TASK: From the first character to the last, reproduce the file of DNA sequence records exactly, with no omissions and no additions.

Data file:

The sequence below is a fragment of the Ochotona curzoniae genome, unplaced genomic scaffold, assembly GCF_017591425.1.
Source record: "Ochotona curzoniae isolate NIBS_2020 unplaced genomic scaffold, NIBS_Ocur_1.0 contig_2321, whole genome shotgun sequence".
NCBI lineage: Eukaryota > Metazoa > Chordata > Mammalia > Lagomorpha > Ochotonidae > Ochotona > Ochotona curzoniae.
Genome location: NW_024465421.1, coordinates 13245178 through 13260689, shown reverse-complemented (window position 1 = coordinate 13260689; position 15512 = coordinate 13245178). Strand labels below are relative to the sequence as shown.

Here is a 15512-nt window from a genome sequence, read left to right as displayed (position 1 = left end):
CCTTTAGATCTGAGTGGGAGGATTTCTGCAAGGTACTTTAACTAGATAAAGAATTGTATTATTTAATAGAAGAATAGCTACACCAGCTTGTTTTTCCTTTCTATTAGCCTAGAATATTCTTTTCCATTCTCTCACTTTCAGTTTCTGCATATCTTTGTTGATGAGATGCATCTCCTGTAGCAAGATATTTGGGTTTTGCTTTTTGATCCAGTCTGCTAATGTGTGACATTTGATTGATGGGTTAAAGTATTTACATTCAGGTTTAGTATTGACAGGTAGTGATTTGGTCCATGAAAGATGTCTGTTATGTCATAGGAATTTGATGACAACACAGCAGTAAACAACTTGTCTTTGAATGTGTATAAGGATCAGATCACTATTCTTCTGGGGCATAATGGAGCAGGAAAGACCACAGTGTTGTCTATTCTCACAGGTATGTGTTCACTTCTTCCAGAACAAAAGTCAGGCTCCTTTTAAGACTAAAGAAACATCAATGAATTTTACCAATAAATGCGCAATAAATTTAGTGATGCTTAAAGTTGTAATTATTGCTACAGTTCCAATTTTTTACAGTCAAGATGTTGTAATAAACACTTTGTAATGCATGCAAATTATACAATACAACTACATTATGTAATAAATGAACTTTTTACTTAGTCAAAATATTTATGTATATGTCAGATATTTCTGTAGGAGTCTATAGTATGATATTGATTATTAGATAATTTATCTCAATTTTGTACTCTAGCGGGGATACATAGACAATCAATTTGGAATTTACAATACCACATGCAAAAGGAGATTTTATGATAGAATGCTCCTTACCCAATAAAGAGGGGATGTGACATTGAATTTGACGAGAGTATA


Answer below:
The sequence below is a fragment of the Ochotona curzoniae genome, unplaced genomic scaffold, assembly GCF_017591425.1.
Source record: "Ochotona curzoniae isolate NIBS_2020 unplaced genomic scaffold, NIBS_Ocur_1.0 contig_2321, whole genome shotgun sequence".
NCBI lineage: Eukaryota > Metazoa > Chordata > Mammalia > Lagomorpha > Ochotonidae > Ochotona > Ochotona curzoniae.
Genome location: NW_024465421.1, coordinates 13245178 through 13260689, shown reverse-complemented (window position 1 = coordinate 13260689; position 15512 = coordinate 13245178). Strand labels below are relative to the sequence as shown.

Here is a 15512-nt window from a genome sequence, read left to right as displayed (position 1 = left end):
CCTTTAGATCTGAGTGGGAGGATTTCTGCAAGGTACTTTAACTAGATAAAGAATTGTATTATTTAATAGAAGAATAGCTACACCAGCTTGTTTTTCCTTTCTATTAGCCTAGAATATTCTTTTCCATTCTCTCACTTTCAGTTTCTGCATATCTTTGTTGATGAGATGCATCTCCTGTAGCAAGATATTTGGGTTTTGCTTTTTGATCCAGTCTGCTAATGTGTGACATTTGATTGATGGGTTAAAGTATTTACATTCAGGTTTAGTATTGACAGGTAGTGATTTGGTCCATGAAAGATGTCTGTTATGTCATAGGAATTTGATGACAACACAGCAGTAAACAACTTGTCTTTGAATGTGTATAAGGATCAGATCACTATTCTTCTGGGGCATAATGGAGCAGGAAAGACCACAGTGTTGTCTATTCTCACAGGTATGTGTTCACTTCTTCCAGAACAAAAGTCAGGCTCCTTTTAAGACTAAAGAAACATCAATGAATTTTACCAATAAATGCGCAATAAATTTAGTGATGCTTAAAGTTGTAATTATTGCTACAGTTCCAATTTTTTACAGTCAAGATGTTGTAATAAACACTTTGTAATGCATGCAAATTATACAATACAACTACATTATGTAATAAATGAACTTTTTACTTAGTCAAAATATTTATGTATATGTCAGATATTTCTGTAGGAGTCTATAGTATGATATTGATTATTAGATAATTTATCTCAATTTTGTACTCTAGCGGGGATACATAGACAATCAATTTGGAATTTACAATACCACATGCAAAAGGAGATTTTATGATAGAATGCTCCTTACCCAATAAAGAGGGGATGTGACATTGAATTTGACGAGAGTATA